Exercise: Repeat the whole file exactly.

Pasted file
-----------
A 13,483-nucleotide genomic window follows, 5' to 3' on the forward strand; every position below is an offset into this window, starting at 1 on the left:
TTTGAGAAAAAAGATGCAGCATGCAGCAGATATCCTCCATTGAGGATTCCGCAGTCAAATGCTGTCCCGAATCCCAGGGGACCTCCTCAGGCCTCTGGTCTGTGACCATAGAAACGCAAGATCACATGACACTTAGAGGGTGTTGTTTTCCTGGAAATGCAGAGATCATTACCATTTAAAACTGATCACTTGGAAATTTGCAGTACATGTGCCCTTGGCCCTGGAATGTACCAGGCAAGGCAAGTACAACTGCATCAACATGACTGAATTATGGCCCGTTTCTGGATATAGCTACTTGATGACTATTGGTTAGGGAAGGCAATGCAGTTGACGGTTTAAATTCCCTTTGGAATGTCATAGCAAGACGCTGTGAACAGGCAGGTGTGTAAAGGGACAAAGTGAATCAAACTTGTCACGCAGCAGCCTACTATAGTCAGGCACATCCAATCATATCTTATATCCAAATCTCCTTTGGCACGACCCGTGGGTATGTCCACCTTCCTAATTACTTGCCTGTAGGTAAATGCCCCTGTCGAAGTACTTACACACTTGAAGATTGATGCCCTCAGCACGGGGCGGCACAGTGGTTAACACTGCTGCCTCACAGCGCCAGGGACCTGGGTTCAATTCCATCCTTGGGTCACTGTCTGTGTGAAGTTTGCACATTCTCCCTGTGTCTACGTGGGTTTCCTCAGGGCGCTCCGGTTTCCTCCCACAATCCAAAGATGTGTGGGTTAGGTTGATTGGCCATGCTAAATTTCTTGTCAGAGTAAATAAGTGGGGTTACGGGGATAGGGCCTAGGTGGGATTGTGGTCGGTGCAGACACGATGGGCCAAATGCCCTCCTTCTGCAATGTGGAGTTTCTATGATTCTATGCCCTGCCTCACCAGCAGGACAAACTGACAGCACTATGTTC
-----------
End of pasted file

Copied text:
A 13,483-nucleotide genomic window follows, 5' to 3' on the forward strand; every position below is an offset into this window, starting at 1 on the left:
TTTGAGAAAAAAGATGCAGCATGCAGCAGATATCCTCCATTGAGGATTCCGCAGTCAAATGCTGTCCCGAATCCCAGGGGACCTCCTCAGGCCTCTGGTCTGTGACCATAGAAACGCAAGATCACATGACACTTAGAGGGTGTTGTTTTCCTGGAAATGCAGAGATCATTACCATTTAAAACTGATCACTTGGAAATTTGCAGTACATGTGCCCTTGGCCCTGGAATGTACCAGGCAAGGCAAGTACAACTGCATCAACATGACTGAATTATGGCCCGTTTCTGGATATAGCTACTTGATGACTATTGGTTAGGGAAGGCAATGCAGTTGACGGTTTAAATTCCCTTTGGAATGTCATAGCAAGACGCTGTGAACAGGCAGGTGTGTAAAGGGACAAAGTGAATCAAACTTGTCACGCAGCAGCCTACTATAGTCAGGCACATCCAATCATATCTTATATCCAAATCTCCTTTGGCACGACCCGTGGGTATGTCCACCTTCCTAATTACTTGCCTGTAGGTAAATGCCCCTGTCGAAGTACTTACACACTTGAAGATTGATGCCCTCAGCACGGGGCGGCACAGTGGTTAACACTGCTGCCTCACAGCGCCAGGGACCTGGGTTCAATTCCATCCTTGGGTCACTGTCTGTGTGAAGTTTGCACATTCTCCCTGTGTCTACGTGGGTTTCCTCAGGGCGCTCCGGTTTCCTCCCACAATCCAAAGATGTGTGGGTTAGGTTGATTGGCCATGCTAAATTTCTTGTCAGAGTAAATAAGTGGGGTTACGGGGATAGGGCCTAGGTGGGATTGTGGTCGGTGCAGACACGATGGGCCAAATGCCCTCCTTCTGCAATGTGGAGTTTCTATGATTCTATGCCCTGCCTCACCAGCAGGACAAACTGACAGCACTATGTTC